In such situations, a letter or affidavit can be even more beneficial. An I-751 affidavit or letter can help establish the good intentions of the immigrant in marrying, why the marriage was unsuccessful or why the petitioner must file the I-751 alone. This can be particularly helpful in cases of abuse.
A Proper I-751 Affidavit or Letter
An affidavit is basically a sworn letter. The writer is called an affiant. The affiant swears to the affidavit’s truth. When submitting one for an I-751 petition, the affidavit or letter should be typed and signed by the writer. It should contain some basic points:
– Affiant’s full name and address
– Affiant’s date and place of birth
– Affiant’s relationship to the I-751 applicant and/or spouse
The description of the affiant’s relationship with the couple can include:
– How the affiant met the couple
– The period of time in which the affiant knows the couple
– A description of how frequent the affiant interacts with the couple
– A short description of why the affiant believes the couple’s marriage is/was genuine (one or two stories that prove the couple’s mutual commitment, how they held themselves out as being a married couple etc.)
The letter does not necessarily need to be notarized, but the affiant should sign and date it. The letter should also include a sentence saying that everything the affiant states in the letter is true. Here is sample wording to consider: “I swear or affirm, under penalty of perjury, that the foregoing is true and correct to the best of my knowledge.”
A sample letter could look something like this:
U.S. Citizenship and Immigration Services
Subject: Affidavit Letter of Support for Mark & Lilly Jones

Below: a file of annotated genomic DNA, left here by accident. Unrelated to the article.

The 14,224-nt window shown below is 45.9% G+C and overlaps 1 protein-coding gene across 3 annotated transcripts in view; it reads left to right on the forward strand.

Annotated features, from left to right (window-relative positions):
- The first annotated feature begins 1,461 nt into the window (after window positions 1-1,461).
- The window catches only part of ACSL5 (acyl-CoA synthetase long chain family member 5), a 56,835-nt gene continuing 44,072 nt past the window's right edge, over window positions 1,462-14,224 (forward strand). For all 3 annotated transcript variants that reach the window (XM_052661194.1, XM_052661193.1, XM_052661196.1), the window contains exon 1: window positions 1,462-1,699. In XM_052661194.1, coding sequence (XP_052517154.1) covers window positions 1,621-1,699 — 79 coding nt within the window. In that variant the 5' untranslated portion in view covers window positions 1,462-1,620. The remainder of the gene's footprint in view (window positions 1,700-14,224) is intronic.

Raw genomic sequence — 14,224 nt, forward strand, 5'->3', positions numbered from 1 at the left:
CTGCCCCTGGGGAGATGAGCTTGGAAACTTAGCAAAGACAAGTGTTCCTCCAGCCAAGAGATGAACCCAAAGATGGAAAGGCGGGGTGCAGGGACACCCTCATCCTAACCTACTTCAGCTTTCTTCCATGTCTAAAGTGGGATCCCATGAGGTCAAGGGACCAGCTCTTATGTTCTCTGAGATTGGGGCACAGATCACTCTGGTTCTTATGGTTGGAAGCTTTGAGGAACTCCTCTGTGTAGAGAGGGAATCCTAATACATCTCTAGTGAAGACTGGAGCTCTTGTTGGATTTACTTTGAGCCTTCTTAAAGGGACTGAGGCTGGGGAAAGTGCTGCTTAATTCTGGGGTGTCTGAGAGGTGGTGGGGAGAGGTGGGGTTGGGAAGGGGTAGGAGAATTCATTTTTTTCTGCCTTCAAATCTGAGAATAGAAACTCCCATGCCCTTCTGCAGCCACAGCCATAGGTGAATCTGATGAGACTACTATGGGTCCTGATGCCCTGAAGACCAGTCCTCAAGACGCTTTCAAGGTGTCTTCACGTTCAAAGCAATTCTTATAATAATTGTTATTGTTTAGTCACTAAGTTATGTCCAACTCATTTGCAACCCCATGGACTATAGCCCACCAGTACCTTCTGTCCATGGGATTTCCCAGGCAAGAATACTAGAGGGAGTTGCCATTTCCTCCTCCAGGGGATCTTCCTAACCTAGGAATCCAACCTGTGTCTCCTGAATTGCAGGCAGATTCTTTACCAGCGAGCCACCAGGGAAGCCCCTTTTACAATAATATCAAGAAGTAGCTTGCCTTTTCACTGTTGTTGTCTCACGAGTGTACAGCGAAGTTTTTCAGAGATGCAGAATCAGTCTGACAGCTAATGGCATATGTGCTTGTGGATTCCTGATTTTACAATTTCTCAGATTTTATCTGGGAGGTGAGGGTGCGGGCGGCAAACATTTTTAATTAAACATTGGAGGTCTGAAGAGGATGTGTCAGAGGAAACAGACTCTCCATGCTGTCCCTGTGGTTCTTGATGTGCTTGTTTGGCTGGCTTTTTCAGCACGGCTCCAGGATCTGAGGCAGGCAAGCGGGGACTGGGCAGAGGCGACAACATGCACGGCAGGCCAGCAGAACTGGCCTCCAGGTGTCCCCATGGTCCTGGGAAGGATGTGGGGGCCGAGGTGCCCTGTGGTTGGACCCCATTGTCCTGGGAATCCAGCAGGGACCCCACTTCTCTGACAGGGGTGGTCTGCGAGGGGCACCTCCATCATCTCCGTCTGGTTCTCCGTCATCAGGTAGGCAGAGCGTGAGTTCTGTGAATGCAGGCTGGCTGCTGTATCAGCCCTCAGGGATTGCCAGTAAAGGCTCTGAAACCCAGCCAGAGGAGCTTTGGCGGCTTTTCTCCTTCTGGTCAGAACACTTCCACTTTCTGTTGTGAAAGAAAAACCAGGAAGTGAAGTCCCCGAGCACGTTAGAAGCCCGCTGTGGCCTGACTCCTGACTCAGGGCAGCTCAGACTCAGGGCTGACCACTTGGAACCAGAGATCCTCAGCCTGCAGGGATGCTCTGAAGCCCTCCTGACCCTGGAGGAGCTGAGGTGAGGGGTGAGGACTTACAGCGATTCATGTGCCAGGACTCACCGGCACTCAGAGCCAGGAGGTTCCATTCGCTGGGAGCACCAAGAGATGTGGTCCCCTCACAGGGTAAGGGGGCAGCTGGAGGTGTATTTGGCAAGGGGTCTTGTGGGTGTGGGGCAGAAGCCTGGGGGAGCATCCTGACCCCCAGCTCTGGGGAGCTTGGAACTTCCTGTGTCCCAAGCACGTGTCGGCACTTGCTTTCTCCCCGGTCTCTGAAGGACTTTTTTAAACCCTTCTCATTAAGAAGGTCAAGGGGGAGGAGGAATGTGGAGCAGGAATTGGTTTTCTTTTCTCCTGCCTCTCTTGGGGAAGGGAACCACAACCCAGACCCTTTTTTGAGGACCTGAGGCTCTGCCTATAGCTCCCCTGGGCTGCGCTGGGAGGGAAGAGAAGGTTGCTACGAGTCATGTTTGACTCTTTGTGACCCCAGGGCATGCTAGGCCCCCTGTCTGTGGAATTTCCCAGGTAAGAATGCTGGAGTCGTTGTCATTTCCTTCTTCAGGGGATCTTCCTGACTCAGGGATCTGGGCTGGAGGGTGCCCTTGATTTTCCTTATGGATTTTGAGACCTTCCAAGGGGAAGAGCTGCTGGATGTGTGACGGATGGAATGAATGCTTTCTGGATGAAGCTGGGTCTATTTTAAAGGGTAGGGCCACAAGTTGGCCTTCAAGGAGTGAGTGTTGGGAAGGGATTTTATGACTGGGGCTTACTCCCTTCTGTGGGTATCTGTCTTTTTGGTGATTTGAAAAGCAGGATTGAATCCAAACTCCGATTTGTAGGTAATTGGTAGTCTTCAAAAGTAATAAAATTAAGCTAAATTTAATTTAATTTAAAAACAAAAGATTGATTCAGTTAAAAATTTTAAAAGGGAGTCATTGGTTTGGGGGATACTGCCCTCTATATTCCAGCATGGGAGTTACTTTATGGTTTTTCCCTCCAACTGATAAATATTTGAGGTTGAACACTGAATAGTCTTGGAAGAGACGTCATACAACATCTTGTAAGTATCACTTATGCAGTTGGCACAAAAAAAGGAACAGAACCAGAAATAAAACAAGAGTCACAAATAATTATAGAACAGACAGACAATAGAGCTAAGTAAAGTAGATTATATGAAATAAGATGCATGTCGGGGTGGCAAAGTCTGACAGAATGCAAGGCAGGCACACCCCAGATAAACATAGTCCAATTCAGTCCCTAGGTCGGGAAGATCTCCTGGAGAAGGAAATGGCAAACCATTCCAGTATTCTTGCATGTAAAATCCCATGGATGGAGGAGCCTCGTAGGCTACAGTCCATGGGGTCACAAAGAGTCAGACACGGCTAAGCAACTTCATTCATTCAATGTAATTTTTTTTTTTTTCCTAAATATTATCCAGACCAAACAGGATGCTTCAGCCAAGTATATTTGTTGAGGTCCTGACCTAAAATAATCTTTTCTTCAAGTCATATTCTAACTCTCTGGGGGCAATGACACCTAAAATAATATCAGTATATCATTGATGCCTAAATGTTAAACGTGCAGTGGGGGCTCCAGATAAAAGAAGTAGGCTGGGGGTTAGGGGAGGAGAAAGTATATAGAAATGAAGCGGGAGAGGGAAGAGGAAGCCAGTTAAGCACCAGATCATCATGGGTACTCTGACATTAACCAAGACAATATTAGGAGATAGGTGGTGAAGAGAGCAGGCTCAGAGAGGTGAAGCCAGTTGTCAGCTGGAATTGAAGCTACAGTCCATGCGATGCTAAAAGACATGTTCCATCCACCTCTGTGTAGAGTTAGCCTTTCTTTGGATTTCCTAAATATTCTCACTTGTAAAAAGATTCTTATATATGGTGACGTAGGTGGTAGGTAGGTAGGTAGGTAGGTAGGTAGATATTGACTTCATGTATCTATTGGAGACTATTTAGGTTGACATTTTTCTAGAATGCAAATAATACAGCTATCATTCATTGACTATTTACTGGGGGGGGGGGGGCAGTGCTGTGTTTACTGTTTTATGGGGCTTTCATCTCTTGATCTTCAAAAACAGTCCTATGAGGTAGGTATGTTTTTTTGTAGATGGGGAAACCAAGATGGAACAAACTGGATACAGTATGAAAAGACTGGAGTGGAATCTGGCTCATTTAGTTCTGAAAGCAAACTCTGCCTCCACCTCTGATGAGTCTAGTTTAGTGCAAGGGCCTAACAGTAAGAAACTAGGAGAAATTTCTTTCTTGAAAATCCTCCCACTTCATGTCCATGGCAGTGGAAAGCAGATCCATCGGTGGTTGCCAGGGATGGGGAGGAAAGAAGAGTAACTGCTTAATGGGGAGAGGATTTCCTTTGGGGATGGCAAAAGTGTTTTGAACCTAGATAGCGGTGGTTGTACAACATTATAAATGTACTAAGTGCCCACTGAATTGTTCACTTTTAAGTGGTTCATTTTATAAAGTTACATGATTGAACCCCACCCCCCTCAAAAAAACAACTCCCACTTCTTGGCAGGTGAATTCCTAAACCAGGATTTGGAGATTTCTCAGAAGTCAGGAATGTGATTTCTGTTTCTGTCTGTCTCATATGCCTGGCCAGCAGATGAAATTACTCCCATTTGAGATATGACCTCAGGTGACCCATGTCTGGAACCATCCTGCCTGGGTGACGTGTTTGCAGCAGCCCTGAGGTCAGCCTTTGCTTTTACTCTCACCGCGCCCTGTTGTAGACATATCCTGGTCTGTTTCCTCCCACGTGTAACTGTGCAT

Dear USCIS Officer,
I write to support Lilly and Mark’s immigration application. I first met them three years ago when they rented an apartment from me in a building that I own. They arrived soon after they got engaged and I was very happy to meet them. We quickly became close friends. They seemed really close and very caring for each other. They were always together. They got married while living together in the same apartment and threw a little party in the building’s courtyard to celebrate with the others who live in the building. They invited all the neighbors, including me and my wife, which I really appreciated. I’ve attended numerous dinners and events over the years with them as a couple. They frequently discussed future plans and starting a family. Thank you for the opportunity to share this information with you. Please contact me at (123) 867-5309 if you need additional information. I swear, under penalty of perjury, that the foregoing is true and correct to the best of my knowledge.
(Date of Birth: 7/21/1965)
(Birthplace: Anyplace, NY, USA)
Obviously, each letter is unique and should contain elements that are personal to each affiant and each couple’s own story. The affiant should be honest and use anecdotes or stories to demonstrate why he or she came to the conclusion that the couple has a bona fide marriage.
Finally, it is possible, though usually not necessarily likely, that the affiant may be required to testify before an immigration officer regarding the materials contained in the letter or affidavit. The affiant should know that this is a possibility.
The form I-751 petition is a necessary step for anyone who obtains conditional residency through marriage and wants to become a permanent resident and eventually a US citizen. Submitting proof that the marriage is bona fide is key to the process. Providing adequate (quantity) and strong (quality) evidence of a bona fide marriage, possibly including multiple well-prepared I-751 affidavit letters of support, can help ensure that the process is a successful one. Before filing, you should always closely review the most recent filing instructions provided by USCIS. For cases where you are seeking a waiver or has any complications/red flags, it is especially important to seek the advice of attorney before proceeding.
*This is for informational purposes only